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If the online world were a fairy tale, would the Internet be the big bad wolf?

That’s what many parents still worry about, but the reality is that the Internet is more akin to Goldilocks being ultra-curious about which bed to sleep in and porridge to eat.

In truth, we fear what we don’t know, which is why when it comes to allowing our kids to go online, we tend to pull the plug quickly one moment and blame it for everything at another. If we took the time to learn how to drive it, we’d find that it wasn’t so intimidating at all and much safer than even our worst fears.

Think about the words of wisdom you tell your child when learning something new such as driving: “Relax. It seems hard and overwhelming at first, but once you learn the steps and how to use the car and have some practice, it’s really easy and you’ll do great! There are a few things you do need to know to be safe, and that’s what driver’s education and practice are for.”

When a young driver learns to drive a car, there are 4 basic steps.

Step 1: Once proper age, register for a learner’s permit at your local registry.

Step 2: Take driver’s education to:

    • Learn the rules of the road and how the roadways work.
    • Learn the parts of the car and how they work.
    • Practice!

Step 3: Take the driver’s test.

Step 4: Congratulations! You’re a licensed driver and now can explore the roadways, following the laws in your state.

Learning to drive the Internet has similar principles.

1. Age parameters: Many sites now have minimum ages, especially social networking sites. This isn’t just to keep the site to a more mature audience but to protect our kids. Social networking looks easy, but it is actually a bit more complicated in the hands of a young teen. Similar to driving, young teens can be impulsive and a bit reckless. Pushing the age of use older allows teens to mature so when they do start using the sites, they are ready for the experience.

2. Technical assistance and tutorials: Learning to use popular Web venues is easy. There are manuals, books, courses, and online tutorials. The popular sites are all very user-friendly and designed to be intuitive and similar to many of our other online experiences. Once you understand how to use one area of today’s Internet, it becomes much easier to adapt to another. As a parent, learning the technology becomes not only essential so you can understand what your kids are doing but quite easy.

3. Fundamentals: Cars have parts and are run by keys. Web sites have sections and are usually run by passwords. Your job as a parent is to be familiar enough with the online areas your kids frequent to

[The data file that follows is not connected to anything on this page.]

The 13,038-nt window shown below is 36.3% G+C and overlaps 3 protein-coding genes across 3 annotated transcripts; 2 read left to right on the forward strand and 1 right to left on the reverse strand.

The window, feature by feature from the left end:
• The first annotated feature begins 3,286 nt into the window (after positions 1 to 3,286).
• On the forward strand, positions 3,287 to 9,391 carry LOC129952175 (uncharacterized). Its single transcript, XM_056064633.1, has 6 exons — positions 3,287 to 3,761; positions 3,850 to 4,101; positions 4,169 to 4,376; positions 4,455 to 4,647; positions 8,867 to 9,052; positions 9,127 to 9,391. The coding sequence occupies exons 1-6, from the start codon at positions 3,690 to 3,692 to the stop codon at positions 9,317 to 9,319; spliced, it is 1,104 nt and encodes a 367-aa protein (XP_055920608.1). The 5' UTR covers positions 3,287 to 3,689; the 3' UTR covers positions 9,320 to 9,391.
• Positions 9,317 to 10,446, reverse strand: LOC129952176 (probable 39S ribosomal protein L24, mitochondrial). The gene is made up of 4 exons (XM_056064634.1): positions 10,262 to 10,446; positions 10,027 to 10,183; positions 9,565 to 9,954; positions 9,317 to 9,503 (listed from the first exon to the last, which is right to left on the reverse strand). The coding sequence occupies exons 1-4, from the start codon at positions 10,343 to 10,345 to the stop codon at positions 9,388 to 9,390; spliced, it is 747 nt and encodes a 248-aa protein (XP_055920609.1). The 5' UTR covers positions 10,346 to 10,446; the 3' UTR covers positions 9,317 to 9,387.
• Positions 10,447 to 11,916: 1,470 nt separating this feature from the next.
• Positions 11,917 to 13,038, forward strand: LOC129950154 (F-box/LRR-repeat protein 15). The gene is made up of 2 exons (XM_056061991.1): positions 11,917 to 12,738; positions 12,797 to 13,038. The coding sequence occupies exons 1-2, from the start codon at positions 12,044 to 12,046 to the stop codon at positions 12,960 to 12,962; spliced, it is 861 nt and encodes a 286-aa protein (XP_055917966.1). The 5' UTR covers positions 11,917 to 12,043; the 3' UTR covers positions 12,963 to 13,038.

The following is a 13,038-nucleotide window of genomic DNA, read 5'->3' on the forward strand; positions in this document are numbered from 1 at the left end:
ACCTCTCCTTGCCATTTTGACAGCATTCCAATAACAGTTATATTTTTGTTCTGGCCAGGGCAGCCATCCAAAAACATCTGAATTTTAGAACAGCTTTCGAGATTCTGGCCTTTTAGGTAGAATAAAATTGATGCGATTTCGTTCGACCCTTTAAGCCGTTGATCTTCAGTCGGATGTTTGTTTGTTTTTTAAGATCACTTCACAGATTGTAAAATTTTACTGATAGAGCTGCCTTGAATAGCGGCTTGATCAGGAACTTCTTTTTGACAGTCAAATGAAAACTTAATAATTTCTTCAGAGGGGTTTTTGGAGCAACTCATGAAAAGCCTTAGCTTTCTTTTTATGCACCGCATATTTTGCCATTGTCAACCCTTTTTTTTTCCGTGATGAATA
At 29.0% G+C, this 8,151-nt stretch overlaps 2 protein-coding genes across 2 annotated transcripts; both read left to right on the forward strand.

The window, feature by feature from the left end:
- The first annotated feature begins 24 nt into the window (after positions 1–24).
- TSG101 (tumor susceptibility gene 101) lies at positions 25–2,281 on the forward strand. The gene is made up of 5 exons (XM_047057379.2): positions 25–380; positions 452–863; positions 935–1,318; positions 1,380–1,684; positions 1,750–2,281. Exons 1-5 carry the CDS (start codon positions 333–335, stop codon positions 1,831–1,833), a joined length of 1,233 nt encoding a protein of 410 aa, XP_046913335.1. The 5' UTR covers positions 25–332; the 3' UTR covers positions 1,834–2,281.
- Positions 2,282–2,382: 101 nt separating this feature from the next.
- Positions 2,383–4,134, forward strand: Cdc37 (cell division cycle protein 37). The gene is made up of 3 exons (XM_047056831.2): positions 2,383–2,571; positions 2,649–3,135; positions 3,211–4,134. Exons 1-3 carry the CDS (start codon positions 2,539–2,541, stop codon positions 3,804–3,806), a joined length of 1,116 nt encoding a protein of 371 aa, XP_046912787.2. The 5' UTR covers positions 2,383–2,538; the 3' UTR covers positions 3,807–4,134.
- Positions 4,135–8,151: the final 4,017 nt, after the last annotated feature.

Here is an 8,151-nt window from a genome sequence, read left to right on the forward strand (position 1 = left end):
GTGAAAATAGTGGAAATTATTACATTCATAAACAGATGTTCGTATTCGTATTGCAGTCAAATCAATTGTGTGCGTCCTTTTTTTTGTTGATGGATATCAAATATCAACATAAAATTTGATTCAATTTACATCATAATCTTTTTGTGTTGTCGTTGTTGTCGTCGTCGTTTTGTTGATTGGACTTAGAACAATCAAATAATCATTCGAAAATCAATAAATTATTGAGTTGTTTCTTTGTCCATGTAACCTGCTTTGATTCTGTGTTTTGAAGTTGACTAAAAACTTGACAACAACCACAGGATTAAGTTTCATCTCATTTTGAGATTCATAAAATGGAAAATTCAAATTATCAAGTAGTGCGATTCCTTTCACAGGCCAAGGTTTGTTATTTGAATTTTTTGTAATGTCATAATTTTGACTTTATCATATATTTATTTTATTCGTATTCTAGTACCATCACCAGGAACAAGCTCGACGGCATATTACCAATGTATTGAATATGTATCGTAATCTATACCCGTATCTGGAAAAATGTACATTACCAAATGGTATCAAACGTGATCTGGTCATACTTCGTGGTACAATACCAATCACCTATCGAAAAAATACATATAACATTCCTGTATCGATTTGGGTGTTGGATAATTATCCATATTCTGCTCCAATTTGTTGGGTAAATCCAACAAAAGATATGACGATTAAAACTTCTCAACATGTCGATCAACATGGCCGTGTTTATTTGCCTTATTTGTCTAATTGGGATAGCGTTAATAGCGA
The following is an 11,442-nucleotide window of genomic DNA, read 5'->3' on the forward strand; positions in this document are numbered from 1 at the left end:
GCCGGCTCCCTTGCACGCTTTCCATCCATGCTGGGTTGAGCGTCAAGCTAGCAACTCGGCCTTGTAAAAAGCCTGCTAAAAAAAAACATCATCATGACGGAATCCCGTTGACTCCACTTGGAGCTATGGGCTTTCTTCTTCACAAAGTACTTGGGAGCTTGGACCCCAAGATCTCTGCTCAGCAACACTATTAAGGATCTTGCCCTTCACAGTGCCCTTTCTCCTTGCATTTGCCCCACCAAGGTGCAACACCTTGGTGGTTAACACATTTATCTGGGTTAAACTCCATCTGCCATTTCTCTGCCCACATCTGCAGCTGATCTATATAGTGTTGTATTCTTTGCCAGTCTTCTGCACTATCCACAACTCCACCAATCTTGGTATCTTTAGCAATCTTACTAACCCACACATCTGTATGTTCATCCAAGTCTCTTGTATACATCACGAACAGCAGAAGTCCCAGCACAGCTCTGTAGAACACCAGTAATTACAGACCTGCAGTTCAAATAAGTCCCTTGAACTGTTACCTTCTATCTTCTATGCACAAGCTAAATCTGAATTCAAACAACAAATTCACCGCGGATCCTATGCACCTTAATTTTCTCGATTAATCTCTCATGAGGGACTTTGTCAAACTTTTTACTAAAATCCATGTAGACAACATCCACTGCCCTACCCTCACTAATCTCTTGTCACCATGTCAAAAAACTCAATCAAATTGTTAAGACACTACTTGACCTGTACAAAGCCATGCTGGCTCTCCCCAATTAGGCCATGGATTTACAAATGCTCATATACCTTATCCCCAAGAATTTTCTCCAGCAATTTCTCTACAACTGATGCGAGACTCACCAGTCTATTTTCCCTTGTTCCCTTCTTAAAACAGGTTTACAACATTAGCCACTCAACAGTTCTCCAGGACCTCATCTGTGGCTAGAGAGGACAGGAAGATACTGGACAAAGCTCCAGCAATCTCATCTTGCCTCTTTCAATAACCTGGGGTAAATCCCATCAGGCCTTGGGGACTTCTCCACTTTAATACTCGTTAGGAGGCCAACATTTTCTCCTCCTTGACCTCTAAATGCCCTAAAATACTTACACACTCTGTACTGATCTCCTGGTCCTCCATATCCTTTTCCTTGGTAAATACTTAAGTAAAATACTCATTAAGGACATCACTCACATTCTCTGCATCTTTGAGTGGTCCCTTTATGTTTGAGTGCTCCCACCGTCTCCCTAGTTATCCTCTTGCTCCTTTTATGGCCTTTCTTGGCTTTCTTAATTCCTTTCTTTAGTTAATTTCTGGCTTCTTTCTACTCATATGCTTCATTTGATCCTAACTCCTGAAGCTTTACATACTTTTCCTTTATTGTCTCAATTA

• Know the on and off switch.
    • Understand the navigation of the site.
    • Understand the privacy and safety features of the site.
    • Know the purpose of the site.

If you know these 4 things, you’ll be able to get around a site enough to see what your child is experiencing, and learn enough to have a conversation with your child about the site.

4. Know the roadways: The Internet doesn’t have a handy map system; it is interconnected via searching. If you understand just enough about how searching works, how to Google, you’ll be able to find your way around the Web and find out where your child is hopping to and from. You’ll also become more efficient in your own searches, which is an added plus.

5. Follow the rules and make sure your kids follow the rules: Just like there are rules to driving and laws, there are online rules, including

    • Etiquette
    • Age of use for sites
    • Age-appropriate content

One of the best lessons you can teach your kids is to follow the rules. If a site isn’t appropriate, don’t fudge the rule—it’s simply not worth it. For example, Facebook’s minimum age is 13. What lesson are you teaching your child if you allow him or her on younger?

6. The real world is off-line: Ideally, our online time will help us learn something about life to make our off-line time more fulfilling. To do so, we need to help our kids balance their media diets so that their off-line life still matters and isn’t completely consumed by their online worlds.

 

Author
Gwenn Schurgin O’Keeffe, MD, FAAP
Last Updated
5/11/2013
Source
CyberSafe: Protecting and Empowering Kids in the Digital World of Texting, Gaming, and Social Media (Copyright © 2011 American Academy of Pediatrics)
The information contained on this Web site should not be used as a substitute for the medical care and advice of your pediatrician. There may be variations in treatment that your pediatrician may recommend based on individual facts and circumstances.